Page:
Joined: Dec. 2002
|Quote (Jason Spaceman @ July 27 2006,00:52)|
|Posted: July 27, 2006|
1:00 a.m. Eastern
By Jonathan Witt
As a doctoral student at the University of Kansas in the '90s, I found that my professors came in all stripes, and that lazy ideas didn't get off easy. If some professor wanted to preach the virtues of communism after it had failed miserably in the Soviet Union, he was free to do so, but students were also free to hear from other professors who critically analyzed that position.
Conversely, students who believed capitalism and democracy were the great engines of human progress had to grapple with the best arguments against that view, meaning that in the end, they were better able to defend their beliefs.
Such a free marketplace of ideas is crucial to a solid education, and it's what the current Kansas science standards promote. These standards, like those adopted in other states and supported by a three-to-one margin among U.S. voters, don't call for teaching intelligent design. They call for schools to equip students to critically analyze modern evolutionary theory by teaching the evidence both for and against it.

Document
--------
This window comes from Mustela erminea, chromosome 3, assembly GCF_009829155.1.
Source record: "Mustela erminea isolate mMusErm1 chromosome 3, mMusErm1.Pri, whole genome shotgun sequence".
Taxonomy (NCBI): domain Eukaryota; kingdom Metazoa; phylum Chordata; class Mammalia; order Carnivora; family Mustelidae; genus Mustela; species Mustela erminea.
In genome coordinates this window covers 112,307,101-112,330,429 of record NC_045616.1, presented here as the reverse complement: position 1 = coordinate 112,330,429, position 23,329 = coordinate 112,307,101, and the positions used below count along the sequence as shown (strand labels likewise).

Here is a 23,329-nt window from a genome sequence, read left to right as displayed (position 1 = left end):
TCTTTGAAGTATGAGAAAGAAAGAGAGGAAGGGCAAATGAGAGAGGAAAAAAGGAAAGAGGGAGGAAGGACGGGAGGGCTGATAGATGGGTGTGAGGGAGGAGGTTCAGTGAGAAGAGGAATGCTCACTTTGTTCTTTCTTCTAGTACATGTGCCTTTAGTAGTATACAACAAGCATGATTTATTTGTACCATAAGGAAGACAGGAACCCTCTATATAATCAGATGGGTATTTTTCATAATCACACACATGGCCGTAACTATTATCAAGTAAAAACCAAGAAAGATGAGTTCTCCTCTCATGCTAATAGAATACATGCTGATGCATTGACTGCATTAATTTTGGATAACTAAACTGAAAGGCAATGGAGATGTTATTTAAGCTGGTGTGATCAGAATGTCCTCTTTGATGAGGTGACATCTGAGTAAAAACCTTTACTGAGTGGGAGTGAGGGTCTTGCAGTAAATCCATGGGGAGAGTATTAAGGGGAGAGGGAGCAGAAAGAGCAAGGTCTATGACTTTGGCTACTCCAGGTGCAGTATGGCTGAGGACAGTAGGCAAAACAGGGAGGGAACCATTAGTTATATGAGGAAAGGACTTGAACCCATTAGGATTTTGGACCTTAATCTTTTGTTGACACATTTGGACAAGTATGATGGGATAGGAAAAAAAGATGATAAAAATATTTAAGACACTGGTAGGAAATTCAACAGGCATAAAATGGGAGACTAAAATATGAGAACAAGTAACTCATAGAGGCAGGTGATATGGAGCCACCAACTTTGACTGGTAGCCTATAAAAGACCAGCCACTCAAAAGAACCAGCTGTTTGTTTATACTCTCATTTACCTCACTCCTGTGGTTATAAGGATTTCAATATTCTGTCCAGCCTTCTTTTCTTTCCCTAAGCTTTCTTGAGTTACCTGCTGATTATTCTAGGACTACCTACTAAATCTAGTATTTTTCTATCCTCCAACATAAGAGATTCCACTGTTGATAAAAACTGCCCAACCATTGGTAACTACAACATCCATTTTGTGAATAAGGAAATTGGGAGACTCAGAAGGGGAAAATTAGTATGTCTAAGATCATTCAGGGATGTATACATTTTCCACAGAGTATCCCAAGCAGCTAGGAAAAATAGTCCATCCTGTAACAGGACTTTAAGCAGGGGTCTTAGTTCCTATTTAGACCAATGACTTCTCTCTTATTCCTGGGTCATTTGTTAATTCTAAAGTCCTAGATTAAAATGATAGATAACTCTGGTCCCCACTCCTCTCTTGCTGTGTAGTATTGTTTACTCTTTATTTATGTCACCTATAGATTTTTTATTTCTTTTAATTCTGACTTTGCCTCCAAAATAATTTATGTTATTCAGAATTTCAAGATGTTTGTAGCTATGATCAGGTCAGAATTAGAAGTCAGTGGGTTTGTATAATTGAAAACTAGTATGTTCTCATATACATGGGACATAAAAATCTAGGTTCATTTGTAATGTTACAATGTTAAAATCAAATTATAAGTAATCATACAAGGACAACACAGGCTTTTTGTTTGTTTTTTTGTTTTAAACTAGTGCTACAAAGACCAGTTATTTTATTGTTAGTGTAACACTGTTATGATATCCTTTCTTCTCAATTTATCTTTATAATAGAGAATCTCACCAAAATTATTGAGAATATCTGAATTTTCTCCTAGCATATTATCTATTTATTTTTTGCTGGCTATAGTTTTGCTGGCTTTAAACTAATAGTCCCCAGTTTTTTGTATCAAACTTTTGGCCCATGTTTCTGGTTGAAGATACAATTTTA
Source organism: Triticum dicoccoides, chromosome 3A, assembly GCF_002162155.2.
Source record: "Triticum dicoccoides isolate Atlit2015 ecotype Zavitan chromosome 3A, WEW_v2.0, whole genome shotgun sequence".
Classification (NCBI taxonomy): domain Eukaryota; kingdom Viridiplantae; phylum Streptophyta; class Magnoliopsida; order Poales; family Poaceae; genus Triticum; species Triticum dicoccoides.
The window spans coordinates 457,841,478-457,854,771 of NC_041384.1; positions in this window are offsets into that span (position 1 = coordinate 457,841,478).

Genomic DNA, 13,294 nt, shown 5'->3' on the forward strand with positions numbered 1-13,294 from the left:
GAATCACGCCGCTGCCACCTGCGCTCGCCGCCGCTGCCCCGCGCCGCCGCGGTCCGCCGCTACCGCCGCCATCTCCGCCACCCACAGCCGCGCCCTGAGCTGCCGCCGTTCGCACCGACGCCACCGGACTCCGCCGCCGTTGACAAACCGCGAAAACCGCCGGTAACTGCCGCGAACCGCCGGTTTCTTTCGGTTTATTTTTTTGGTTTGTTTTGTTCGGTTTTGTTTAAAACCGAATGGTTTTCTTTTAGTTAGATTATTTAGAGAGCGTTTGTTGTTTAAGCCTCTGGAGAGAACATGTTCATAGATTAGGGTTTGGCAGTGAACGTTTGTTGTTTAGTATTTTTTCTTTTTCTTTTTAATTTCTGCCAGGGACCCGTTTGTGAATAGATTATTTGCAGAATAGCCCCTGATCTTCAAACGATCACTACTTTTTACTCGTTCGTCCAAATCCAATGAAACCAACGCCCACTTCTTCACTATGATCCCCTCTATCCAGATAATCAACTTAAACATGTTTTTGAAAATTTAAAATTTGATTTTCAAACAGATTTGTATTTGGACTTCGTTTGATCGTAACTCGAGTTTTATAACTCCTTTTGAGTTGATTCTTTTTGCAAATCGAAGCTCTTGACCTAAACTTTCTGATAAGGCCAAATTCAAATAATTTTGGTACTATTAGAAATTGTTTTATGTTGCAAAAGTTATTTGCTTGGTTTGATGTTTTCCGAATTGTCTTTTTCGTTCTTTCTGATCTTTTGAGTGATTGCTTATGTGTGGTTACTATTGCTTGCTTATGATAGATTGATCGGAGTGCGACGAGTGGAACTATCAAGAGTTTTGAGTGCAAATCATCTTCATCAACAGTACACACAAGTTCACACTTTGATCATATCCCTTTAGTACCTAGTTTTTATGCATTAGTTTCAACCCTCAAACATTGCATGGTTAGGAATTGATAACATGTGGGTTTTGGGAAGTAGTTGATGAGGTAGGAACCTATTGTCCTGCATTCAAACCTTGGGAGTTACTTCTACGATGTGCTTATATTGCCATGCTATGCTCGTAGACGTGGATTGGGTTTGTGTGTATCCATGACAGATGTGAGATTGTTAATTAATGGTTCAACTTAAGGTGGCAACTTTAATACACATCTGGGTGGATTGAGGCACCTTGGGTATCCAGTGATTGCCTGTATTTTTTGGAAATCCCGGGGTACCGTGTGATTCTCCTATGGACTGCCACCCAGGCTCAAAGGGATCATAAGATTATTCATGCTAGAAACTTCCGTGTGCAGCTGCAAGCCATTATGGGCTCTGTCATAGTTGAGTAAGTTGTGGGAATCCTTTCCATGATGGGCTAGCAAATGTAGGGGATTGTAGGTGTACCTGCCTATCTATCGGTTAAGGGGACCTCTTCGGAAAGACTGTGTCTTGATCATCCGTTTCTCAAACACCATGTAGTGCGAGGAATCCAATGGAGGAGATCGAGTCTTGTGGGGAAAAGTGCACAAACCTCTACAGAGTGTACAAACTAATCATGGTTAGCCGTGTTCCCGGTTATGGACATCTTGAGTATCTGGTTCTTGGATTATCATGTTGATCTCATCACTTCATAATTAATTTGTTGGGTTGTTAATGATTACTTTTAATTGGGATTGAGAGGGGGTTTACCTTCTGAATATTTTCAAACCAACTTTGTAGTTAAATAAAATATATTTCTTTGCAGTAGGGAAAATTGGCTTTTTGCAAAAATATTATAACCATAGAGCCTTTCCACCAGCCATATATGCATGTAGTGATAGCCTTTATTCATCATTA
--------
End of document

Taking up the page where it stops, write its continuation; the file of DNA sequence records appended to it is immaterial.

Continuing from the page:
The standards are good for students and good for science.
Some want to protect Darwinism from the competitive marketplace by overturning the critical-analysis standards. My hope is that these efforts will merely lead students to ask, What's the evidence they don't want us to see?
Under the new standards, they'll get an answer. For starters, many high-school biology textbooks have presented Haeckel's 19th century embryo drawings, the four-winged fruit fly, peppered moths hidden on tree trunks and the evolving beak of the Galapagos finch as knockdown evidence for Darwinian evolution. What they don't tell students is that these icons of evolution have been discredited, not by Christian fundamentalists but by mainstream evolutionists.
Read it here.
If Jonathan Witt is in favour of a marketplace of ideas I take it he thinks it's okay to teach Holocaust denial in history classes and Astrology in science classes.